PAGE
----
Doran utilized the 550Truckplus Simulator to interface with McNeilus controls. The simulator based McNeilus controls allow the driver to charge and discharge the mixer drum, change the speed, raise and lower the Bridgemaster® axle, lock the chute, and operate the work light and hopper – some of which affects how the mixer handles on the road. The system is designed to simulate how vehicle dynamics are affected by the drum rotation speed while driving, to provide realistic conditions caused by the higher leftward shifted center of gravity.
Training drivers on improving their reaction times is another key program area targeted for the future for Midwest Concrete Materials. They plan to solidify a more in depth training program to enhance the hands-on training the simulator provides. They will also get their drivers in once a year to maintain records on their reaction times.
“It’s very important – if someone is even a second slower there could be an accident,” said Poe. “Our SkillTrak software measures how quickly a driver can move from gas to brake when given a visual cue. We measure in milliseconds. The average driver going 55 mph on a dry road has a reaction time of ¾ of a second – meaning the vehicle travels 60 feet before the driver takes action.”
When asked if the money invested in the simulator was worth it, Poe said “I guess I can probably tell you in another year – the whole idea was to avoid more accidents and so far we’ve done really well with that.”
McNeilus Truck & Manufacturing, Inc., an Oshkosh Corporation [NYSE: OSK] company, is an industry- leading manufacturer of refuse truck bodies. McNeilus produces a complete line of rear load, front load, and automated side load units to augment any refuse collection fleet. Each product line offers multiple models to fit customers’ specific needs. Through its Next Generation Initiatives (NGEN) program, McNeilus designs, installs and services compressed natural gas (CNG) solutions for heavy duty fleets of all types. All supported by a comprehensive, factory direct sales and service network equipped with replacement parts. McNeilus is leading the way toward the next generation of vehicle solutions. Visit www.mcneiluscompanies.com.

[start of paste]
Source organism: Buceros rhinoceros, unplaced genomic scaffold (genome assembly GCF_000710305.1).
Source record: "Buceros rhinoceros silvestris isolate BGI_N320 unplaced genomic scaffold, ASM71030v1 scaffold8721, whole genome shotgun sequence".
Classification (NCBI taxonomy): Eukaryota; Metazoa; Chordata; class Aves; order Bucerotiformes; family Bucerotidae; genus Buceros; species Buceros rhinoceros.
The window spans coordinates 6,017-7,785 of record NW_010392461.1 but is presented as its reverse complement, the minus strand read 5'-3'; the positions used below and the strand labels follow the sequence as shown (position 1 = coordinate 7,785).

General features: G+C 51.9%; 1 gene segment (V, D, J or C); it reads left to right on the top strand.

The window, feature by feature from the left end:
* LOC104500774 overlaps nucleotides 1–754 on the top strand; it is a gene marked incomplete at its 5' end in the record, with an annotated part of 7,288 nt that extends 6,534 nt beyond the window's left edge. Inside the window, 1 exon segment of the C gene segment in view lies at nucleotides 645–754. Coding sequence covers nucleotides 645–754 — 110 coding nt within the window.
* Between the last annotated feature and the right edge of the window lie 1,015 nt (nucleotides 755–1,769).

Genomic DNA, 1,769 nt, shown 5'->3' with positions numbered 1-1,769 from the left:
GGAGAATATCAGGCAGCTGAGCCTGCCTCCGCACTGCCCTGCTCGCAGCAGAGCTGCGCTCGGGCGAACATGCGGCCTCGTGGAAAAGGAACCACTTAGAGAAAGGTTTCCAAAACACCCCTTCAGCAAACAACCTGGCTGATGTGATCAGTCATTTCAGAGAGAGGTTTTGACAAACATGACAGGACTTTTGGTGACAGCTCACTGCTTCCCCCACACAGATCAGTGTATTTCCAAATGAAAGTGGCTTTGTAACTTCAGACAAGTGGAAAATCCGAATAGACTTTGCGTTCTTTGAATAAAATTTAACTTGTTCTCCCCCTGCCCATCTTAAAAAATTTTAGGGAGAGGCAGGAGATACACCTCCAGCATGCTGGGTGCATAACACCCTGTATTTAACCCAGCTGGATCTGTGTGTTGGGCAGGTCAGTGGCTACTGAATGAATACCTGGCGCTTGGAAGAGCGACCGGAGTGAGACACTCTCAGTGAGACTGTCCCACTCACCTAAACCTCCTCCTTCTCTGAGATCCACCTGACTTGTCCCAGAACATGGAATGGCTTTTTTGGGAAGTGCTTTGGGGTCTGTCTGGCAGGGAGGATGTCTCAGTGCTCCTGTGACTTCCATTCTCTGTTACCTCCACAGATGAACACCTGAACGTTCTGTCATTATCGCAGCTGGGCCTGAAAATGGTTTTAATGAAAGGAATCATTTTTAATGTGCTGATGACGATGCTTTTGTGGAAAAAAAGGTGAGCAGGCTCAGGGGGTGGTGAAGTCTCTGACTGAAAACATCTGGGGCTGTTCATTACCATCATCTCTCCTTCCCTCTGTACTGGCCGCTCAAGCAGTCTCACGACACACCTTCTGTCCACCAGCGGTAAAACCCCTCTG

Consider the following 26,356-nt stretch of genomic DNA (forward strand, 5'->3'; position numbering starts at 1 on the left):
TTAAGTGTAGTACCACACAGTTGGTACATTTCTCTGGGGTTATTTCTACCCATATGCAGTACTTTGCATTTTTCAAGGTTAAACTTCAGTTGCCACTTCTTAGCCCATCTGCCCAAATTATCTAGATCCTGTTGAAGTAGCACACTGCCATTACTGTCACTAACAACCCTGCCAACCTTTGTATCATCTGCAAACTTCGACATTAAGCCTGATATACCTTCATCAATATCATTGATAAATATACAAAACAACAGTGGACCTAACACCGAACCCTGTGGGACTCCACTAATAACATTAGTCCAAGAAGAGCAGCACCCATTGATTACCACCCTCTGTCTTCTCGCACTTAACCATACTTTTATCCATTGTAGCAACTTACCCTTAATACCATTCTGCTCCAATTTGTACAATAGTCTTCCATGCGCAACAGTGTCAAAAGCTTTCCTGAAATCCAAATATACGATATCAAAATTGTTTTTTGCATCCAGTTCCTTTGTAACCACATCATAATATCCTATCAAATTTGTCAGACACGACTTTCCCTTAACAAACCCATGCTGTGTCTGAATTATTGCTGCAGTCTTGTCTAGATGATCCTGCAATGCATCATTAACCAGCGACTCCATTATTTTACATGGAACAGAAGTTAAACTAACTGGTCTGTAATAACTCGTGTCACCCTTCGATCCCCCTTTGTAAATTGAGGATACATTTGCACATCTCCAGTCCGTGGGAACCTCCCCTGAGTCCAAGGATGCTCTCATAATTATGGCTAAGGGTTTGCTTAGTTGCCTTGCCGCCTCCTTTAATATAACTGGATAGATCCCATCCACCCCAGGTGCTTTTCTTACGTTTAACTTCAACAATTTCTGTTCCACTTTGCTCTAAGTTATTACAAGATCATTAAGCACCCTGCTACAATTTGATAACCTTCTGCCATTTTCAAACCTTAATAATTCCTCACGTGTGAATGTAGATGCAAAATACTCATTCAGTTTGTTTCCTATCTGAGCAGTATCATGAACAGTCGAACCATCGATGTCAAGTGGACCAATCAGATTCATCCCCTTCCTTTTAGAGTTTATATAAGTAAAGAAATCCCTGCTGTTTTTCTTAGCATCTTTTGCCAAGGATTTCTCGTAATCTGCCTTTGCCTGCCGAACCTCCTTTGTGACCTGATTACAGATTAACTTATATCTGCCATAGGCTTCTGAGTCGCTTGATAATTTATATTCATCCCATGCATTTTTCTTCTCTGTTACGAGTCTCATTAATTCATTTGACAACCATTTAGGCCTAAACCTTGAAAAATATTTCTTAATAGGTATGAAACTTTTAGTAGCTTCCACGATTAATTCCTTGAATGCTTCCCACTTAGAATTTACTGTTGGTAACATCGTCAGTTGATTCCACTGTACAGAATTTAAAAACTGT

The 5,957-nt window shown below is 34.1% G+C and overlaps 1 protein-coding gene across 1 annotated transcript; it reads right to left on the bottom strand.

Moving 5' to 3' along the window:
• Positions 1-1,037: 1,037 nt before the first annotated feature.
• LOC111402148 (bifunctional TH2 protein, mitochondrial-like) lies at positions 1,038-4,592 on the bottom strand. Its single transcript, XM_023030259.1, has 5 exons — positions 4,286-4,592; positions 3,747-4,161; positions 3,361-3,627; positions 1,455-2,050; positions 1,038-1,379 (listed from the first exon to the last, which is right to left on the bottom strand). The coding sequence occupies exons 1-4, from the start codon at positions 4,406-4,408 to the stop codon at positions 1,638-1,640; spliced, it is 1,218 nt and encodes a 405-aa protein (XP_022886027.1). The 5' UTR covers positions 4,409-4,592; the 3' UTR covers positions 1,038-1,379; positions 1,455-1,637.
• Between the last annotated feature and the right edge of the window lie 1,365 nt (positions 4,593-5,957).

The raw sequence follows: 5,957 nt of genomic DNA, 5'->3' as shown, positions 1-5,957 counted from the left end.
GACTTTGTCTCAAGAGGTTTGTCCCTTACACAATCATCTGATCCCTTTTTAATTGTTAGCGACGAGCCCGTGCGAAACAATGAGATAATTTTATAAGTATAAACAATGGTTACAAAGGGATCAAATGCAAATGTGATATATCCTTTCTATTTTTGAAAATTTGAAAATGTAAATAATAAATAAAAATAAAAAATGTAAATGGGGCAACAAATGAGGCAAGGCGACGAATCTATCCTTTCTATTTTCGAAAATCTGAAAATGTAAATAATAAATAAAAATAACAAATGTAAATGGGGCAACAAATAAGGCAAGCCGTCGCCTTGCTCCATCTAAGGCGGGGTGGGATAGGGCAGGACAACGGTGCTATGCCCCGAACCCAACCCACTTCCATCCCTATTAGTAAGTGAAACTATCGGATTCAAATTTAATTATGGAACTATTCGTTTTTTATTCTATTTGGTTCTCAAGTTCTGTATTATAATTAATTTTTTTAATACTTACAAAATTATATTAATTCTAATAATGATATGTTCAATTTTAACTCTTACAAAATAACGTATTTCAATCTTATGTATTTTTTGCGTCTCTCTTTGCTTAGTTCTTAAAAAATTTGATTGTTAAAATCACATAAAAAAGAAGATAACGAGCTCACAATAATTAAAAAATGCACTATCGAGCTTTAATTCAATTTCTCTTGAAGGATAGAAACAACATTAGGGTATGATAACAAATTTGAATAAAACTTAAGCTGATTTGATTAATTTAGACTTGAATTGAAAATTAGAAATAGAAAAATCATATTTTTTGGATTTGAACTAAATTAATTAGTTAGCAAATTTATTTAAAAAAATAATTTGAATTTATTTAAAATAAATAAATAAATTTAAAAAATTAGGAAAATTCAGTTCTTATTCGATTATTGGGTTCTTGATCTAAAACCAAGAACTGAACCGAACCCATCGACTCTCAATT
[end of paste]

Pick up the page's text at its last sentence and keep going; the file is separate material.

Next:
About Oshkosh Corporation
Oshkosh Corporation is a leading designer, manufacturer and marketer of a broad range of access equipment, commercial, fire & emergency, military and specialty vehicles and vehicle bodies. Oshkosh Corporation manufactures, distributes and services products under the brands of Oshkosh®, JLG®, Pierce®, McNeilus®, Jerr-Dan®, Frontline™, CON-E-CO®, London® and IMT®. Oshkosh products are valued worldwide by rental companies, concrete placement and refuse businesses, fire & emergency departments, municipal and airport services and defense forces, where high quality, superior performance, rugged reliability and long-term value are paramount. For more information, visit www.oshkoshcorporation.com
®, ™ All brand names referred to in this news release are trademarks of Oshkosh Corporation or its subsidiary companies.